Most of the time, the story takes a backseat, with conversations happening at breaks between levels or at intervals during them. I never lost sight of it though, even when I was close to losing my patience as I died for the twentieth or thirtieth time while trying to traverse a particular set of obstacles. In that way, I found the story genuinely inspirational, pushing through my platformer pain barrier because I wanted Madeline to succeed, and because I wanted to see what became of her.
I desperately wanted a happy ending.
Eventually, I decided that if I were even going to have a shot at any kind of ending that didn’t involve giving up and walking away, I might need a little help. That’s convenient because I really want to say something about the way this exceedingly difficult game provides so much assistance and support that I never feel like I’ve been abandoned in the cold. There are many wonderful things about Celeste but its attitude toward the challenge it presents is the one that most impressed me.
How do you make a game easier when it already provides infinite lives and extremely generous checkpointing? There’s no combat so it’d be impossible to tweak enemy numbers or strength, though there are a couple of chase sequences that could perhaps provide struggling players with an extra hit-point. It’s a sticky problem.
And it’s one that the developers haven’t just solved, it’s one that they’ve solved so elegantly that I hope everyone is paying attention. Simply put, Assist Mode lets you break the game.
You can choose to slow everything down if that’ll help, which will be of particular use to those who struggle with sequences that require lots of button presses and changes of direction in quick succession. You can make Madeline invincible so that spikes and other hazards pass right through her. You can have infinite stamina so you can hang onto the side of a wall forever without losing your grip. You can increase the number of air dashes at your disposal, effectively allowing Madeline to take flight. You can even skip entire chapters, useful if a particular mechanic introduced in one area is giving you loads of bother.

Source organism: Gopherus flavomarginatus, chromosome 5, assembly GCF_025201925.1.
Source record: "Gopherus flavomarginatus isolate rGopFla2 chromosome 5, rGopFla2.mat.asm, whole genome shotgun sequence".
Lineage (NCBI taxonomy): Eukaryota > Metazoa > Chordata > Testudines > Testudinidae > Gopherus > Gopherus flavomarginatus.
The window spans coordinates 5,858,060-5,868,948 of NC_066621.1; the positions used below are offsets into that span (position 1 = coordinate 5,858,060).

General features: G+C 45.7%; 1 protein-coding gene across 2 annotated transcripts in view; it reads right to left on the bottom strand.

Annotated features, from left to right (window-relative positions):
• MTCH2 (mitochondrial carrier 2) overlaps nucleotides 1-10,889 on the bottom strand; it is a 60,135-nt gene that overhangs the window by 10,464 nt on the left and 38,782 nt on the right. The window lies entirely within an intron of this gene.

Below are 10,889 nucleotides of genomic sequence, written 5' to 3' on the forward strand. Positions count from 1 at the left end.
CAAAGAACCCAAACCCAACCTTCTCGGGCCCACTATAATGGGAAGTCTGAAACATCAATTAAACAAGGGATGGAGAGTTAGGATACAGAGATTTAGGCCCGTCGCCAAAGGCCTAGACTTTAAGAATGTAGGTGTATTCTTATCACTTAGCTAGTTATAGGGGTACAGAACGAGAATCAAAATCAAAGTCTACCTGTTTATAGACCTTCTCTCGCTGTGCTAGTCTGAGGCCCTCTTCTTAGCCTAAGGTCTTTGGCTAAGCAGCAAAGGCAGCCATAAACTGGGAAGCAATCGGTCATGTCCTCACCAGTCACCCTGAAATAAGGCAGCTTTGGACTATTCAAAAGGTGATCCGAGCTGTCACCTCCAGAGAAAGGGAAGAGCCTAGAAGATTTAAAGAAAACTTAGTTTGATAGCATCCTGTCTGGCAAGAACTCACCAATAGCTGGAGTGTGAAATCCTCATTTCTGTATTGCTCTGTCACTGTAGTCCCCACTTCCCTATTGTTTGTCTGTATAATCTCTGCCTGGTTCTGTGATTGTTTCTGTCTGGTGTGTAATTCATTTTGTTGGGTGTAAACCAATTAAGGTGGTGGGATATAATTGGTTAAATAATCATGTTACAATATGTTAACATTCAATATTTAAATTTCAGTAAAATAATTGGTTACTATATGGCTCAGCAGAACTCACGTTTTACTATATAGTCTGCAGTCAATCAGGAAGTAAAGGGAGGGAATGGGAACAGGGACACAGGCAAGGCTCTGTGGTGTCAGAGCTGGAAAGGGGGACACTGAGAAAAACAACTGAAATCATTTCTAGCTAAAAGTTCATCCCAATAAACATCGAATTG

It’s a great way to make the game more accessible and there’s absolutely no judgement involved. I’m using Assist Mode on my second playthrough to find all the collectibles. They’re strawberries and that seems to me like a very fine thing to collect. Early on, a postcard on a loading screen informed me that the strawberries aren’t important; don’t feel pressured to collect them, it said. It’s fine. But it might be fun to grab them all if you want a tougher challenge!
Another example from another postcard: “Be proud of your death count. The more you die, the more you’re learning.”
This is a game with tight controls, intricately designed levels full of clever tricks and traps, and a heartfelt story that reflects on and engages with issues of emotional and mental wellbeing. I’ve not even mentioned the music, which is some of the best I’ve ever heard in a game. Delicate, sorrowful and then, suddenly, EXCITING as the pace demands.
It took me almost eight hours to complete and apart from some mild frustrations in one of the final worlds, which felt like it had more wild goose chases and dead-ends than the rest of the game combined, I enjoyed every minute. The more I think about it, the more the events of the narrative seem beautifully intertwined with the messages about difficulty and the Assist Mode.
Celeste is a difficult game about overcoming difficulties. Come for the challenge, stay for the joy of Madeline’s company and the generosity of this wonderful game.
Celeste is available now for Windows, Mac and Linux, via Steam and Itch for $19.99.